Regulacion went to the initial meeting with a friend out of curiosity, but she also wanted to make her Sundays more productive. "I wanted to use my time better; to stay busy on my day off."

Like so many of the choir members, Regulacion is a mother living away from her family - her young daughter, Leigh, remains in the Philippines - so Engelmann's song really resonates.

"The first time I saw the lyrics to the song, I knew I needed to be a part of the choir," she says. "I was very impressed."

Inspired, one of Engelmann's colleagues offered to make a mini documentary about the Unsung Heroes project, inviting the singers to share their personal stories.

The first time I saw the lyrics to the song, I knew I needed to be a part of the choir. I was very impressed
Analyn Regulacion, Unsung Heroes choir member


"While we intended to go with the angle of their qualifications, abilities and dreams as opposed to their status as maids in Hong Kong, as each began to talk, it developed into a far deeper and emotional transcript," Engelmann recalls.

"When they began to talk about their families, the cheerful facade crumbled and tears began to flow.

"There were heart-wrenching moments when they described how their children didn't recognise them when they returned home after two years, or the guilt they felt at not being there for the children."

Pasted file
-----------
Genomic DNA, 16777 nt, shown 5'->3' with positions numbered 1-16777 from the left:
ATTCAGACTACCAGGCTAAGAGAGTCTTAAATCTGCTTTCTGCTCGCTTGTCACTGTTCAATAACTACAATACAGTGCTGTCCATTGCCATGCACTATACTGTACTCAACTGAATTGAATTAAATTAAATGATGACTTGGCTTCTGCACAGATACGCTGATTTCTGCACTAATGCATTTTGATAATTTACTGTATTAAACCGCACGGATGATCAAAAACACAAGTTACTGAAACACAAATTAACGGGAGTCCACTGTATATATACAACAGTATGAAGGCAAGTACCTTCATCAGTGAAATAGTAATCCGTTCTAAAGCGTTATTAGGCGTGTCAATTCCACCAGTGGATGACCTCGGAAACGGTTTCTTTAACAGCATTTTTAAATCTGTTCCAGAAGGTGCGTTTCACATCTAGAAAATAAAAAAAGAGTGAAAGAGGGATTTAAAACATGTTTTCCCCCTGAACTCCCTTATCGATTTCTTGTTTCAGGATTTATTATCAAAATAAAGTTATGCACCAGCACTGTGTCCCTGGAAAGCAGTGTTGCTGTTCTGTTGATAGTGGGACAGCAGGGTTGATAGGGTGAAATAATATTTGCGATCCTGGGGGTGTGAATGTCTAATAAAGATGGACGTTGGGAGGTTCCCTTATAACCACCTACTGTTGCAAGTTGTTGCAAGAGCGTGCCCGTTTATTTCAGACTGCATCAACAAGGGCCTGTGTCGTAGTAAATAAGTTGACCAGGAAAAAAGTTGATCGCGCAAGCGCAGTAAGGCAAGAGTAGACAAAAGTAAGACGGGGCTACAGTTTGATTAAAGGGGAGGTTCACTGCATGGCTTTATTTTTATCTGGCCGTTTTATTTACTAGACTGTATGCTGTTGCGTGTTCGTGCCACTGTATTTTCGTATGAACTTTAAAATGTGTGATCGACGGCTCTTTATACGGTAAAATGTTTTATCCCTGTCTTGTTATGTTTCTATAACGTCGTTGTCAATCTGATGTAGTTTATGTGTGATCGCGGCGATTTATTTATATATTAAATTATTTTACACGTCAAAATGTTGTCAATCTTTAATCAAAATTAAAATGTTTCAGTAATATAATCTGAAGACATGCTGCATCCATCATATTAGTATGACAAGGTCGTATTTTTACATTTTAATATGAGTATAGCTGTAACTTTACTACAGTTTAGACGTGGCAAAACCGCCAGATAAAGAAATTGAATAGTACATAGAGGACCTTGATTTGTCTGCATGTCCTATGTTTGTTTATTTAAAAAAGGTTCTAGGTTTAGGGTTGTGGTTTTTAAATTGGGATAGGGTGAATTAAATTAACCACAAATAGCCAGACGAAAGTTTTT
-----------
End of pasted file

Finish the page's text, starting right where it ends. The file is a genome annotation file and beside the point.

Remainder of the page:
For some choir members, this was a multigenerational experience.

There were other common problems related to long-distance families, Engelmann says: "There are stories of how the husbands find other women and don't work, so the ladies here are trapped in a never-ending cycle of having to provide and send money home to support the extended family.

"Stories of how they cry in secret when they see other children running around and their heart aches for their own children. Stories of how they are sometimes not allowed to go back to the Philippines for special family occasions."

But what struck Engelmann the most about the women's stories was their lack of bitterness and the love and responsibility they felt for the families they left behind.

"They will do anything to provide for their families even if it means having to leave them in order to do so.

"It's emotional viewing, especially when combined with the song and their family photos."

The documentary, which is funded by a benefactor in Discovery Bay, will be released soon. And the new year promises to be an exciting one for Unsung Heroes. The choir will be performing later this month at Discovery Bay's annual Recycling Day.

Looking ahead, Engelmann hopes Unsung Heroes can expand further, find a sponsor or even secure endorsement by the Philippine Consulate.

"Perhaps when new domestic workers arrive, they could be told about the choir as a free activity for them on Sundays - a way to relieve stress, get to meet others, get a chance to sing and enjoy themselves.

"I want to raise awareness, give our truly unsung heroes a voice and acknowledge the work they do for us here and the work they are doing for the economy back home, too."

She has since been approached about a book deal but for now Engelmann's priorities lie with the choir.

"My dream is that we will eventually have such a huge choir, that we can fill the pitch and rock the stadium at the Rugby Sevens."